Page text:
Still, you can’t innovate without them. You need to look for a connection and develop trust with your Friction departments, suggest Erwin De Beuckelaer and Claire Kingston of Johnson & Johnson. Look for allies that truly understand your idea, and involve them as early as possible.
You can also use the external environment as a tool. For example, regulations in pharmaceuticals are real—they keep patients safe and make sure products are safe. But sometimes, the interpretation of these regulations evolve over time, or change drastically, because of digitization and other fundamental shifts. Moreover, regulations that may apply at some point in the near future can help shape an industry. That means Friction departments need to include these options in their thinking, and that’s where you can help them.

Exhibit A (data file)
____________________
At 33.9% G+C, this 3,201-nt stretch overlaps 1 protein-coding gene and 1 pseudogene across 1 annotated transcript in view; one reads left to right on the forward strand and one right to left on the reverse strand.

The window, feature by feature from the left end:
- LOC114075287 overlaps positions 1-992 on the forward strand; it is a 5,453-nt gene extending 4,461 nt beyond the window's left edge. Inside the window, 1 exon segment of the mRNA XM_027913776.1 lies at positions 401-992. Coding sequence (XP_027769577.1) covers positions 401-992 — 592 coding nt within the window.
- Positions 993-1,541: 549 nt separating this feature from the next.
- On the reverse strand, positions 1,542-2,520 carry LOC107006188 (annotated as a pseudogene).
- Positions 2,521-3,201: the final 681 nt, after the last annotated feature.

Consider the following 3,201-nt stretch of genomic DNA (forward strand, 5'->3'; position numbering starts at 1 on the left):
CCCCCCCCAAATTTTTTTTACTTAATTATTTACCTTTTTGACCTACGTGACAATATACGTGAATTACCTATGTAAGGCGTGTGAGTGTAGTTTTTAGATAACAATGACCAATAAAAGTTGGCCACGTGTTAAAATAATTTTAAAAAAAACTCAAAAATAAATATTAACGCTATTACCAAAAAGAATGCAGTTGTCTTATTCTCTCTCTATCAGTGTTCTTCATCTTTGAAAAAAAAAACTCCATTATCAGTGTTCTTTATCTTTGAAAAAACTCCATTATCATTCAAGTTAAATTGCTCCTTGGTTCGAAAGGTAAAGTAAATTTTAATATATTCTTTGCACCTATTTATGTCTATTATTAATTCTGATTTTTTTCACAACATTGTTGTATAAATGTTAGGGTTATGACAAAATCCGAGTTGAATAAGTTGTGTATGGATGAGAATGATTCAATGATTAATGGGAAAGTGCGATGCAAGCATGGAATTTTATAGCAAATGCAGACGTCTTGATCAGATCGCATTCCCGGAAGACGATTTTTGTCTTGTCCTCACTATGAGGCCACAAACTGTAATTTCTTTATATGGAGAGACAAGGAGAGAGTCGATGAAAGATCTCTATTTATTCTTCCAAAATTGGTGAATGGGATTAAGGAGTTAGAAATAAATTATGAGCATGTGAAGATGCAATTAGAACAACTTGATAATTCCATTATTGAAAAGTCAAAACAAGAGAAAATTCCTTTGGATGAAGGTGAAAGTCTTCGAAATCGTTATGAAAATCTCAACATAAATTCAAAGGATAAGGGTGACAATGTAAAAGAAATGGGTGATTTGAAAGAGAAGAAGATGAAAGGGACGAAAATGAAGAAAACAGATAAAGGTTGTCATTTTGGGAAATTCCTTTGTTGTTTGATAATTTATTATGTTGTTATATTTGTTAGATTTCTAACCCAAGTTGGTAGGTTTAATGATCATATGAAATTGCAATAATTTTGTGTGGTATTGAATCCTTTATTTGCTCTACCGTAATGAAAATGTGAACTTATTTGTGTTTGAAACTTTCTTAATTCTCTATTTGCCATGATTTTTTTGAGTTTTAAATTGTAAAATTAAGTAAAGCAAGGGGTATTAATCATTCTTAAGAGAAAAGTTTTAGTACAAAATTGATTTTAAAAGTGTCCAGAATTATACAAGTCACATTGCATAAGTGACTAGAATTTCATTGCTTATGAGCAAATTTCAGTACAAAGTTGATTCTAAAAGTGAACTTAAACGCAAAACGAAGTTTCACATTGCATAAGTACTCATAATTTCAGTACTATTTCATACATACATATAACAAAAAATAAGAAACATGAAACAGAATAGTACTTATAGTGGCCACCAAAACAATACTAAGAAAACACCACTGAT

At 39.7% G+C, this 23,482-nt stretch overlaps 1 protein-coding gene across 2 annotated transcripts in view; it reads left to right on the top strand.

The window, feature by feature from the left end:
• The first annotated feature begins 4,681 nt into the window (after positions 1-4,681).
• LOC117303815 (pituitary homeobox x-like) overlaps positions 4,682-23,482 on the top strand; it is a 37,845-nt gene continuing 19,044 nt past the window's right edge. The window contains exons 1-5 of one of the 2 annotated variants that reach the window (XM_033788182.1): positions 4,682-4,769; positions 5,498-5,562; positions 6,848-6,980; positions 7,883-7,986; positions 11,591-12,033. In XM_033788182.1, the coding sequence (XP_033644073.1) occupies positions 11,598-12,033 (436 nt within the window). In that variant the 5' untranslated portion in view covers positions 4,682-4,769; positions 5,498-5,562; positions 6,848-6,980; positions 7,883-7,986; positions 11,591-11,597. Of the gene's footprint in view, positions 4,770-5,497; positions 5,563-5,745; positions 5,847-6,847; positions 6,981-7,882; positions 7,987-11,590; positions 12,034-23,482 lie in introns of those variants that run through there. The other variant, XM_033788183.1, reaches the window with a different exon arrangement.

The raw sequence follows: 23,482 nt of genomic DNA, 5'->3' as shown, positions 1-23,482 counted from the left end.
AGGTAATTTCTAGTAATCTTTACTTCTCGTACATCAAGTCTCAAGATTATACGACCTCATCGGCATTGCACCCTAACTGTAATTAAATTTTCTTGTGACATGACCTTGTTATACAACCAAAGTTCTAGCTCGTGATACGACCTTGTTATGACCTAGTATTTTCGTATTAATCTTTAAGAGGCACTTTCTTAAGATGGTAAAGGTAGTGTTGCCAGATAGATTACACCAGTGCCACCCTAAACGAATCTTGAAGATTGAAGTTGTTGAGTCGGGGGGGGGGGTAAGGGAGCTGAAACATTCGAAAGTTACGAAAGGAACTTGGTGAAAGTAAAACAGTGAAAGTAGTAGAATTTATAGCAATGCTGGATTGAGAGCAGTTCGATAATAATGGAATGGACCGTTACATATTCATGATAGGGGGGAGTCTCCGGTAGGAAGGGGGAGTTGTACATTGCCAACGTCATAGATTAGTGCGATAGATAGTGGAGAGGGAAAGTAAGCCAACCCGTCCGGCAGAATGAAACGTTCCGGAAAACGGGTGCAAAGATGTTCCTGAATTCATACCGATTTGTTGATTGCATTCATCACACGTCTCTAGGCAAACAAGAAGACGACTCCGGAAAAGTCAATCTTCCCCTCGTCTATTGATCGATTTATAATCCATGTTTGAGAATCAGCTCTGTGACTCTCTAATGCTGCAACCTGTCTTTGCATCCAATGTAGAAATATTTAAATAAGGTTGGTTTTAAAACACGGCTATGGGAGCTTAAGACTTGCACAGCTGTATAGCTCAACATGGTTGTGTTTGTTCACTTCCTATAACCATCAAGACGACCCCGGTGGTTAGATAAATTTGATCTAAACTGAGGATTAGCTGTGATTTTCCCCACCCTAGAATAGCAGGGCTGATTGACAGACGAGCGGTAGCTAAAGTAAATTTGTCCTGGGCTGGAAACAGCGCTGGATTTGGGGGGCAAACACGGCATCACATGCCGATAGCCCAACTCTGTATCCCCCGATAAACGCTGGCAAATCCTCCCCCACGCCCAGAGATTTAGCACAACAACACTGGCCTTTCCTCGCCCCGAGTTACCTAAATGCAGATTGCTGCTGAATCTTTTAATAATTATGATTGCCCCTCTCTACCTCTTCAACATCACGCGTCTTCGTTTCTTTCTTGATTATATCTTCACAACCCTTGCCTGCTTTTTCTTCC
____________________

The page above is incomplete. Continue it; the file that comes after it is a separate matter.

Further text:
3. Build Your Innovation Capital
When you ask for resources to make your idea happen, you typically get the response to first test your idea. But testing requires resources, creating a catch-22. The escape lies in building innovation capital, as Jeff Dyer suggests in his latest book Innovation Capital. You have to earn a reputation for success in taking new ideas to market.
If you don’t have a track record yet, start developing the crucial ability to “mental time travel.” Looking into the future and understanding what problems need to be solved now in order to lead in that future context.
Like Satya Nadella, current CEO of Microsoft, who joined the company as one of thousands of engineers and wondered early on: how do I set myself apart? Engaged in what we might call mental time travel, he asked the question: what will be important for Microsoft’s future?